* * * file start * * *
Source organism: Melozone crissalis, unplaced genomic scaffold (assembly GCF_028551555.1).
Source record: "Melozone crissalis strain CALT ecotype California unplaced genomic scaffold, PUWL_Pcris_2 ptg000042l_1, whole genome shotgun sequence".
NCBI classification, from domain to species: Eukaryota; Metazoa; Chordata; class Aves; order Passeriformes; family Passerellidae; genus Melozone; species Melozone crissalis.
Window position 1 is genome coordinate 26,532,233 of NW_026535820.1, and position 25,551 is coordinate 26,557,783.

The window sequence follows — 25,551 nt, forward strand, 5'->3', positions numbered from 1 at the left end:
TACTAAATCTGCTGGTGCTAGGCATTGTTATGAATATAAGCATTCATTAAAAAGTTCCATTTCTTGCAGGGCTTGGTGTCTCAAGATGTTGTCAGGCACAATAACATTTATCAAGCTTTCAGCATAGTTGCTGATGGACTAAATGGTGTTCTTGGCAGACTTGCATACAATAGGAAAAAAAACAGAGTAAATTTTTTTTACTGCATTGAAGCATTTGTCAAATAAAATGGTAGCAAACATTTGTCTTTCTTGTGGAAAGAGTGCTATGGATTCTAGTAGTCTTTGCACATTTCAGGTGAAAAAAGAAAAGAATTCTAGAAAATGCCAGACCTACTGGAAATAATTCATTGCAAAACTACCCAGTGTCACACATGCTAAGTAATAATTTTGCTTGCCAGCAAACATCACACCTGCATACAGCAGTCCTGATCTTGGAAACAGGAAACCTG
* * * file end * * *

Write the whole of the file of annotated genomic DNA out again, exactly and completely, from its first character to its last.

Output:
Source organism: Melozone crissalis, unplaced genomic scaffold (assembly GCF_028551555.1).
Source record: "Melozone crissalis strain CALT ecotype California unplaced genomic scaffold, PUWL_Pcris_2 ptg000042l_1, whole genome shotgun sequence".
NCBI classification, from domain to species: Eukaryota; Metazoa; Chordata; class Aves; order Passeriformes; family Passerellidae; genus Melozone; species Melozone crissalis.
Window position 1 is genome coordinate 26,532,233 of NW_026535820.1, and position 25,551 is coordinate 26,557,783.

The window sequence follows — 25,551 nt, forward strand, 5'->3', positions numbered from 1 at the left end:
TACTAAATCTGCTGGTGCTAGGCATTGTTATGAATATAAGCATTCATTAAAAAGTTCCATTTCTTGCAGGGCTTGGTGTCTCAAGATGTTGTCAGGCACAATAACATTTATCAAGCTTTCAGCATAGTTGCTGATGGACTAAATGGTGTTCTTGGCAGACTTGCATACAATAGGAAAAAAAACAGAGTAAATTTTTTTTACTGCATTGAAGCATTTGTCAAATAAAATGGTAGCAAACATTTGTCTTTCTTGTGGAAAGAGTGCTATGGATTCTAGTAGTCTTTGCACATTTCAGGTGAAAAAAGAAAAGAATTCTAGAAAATGCCAGACCTACTGGAAATAATTCATTGCAAAACTACCCAGTGTCACACATGCTAAGTAATAATTTTGCTTGCCAGCAAACATCACACCTGCATACAGCAGTCCTGATCTTGGAAACAGGAAACCTG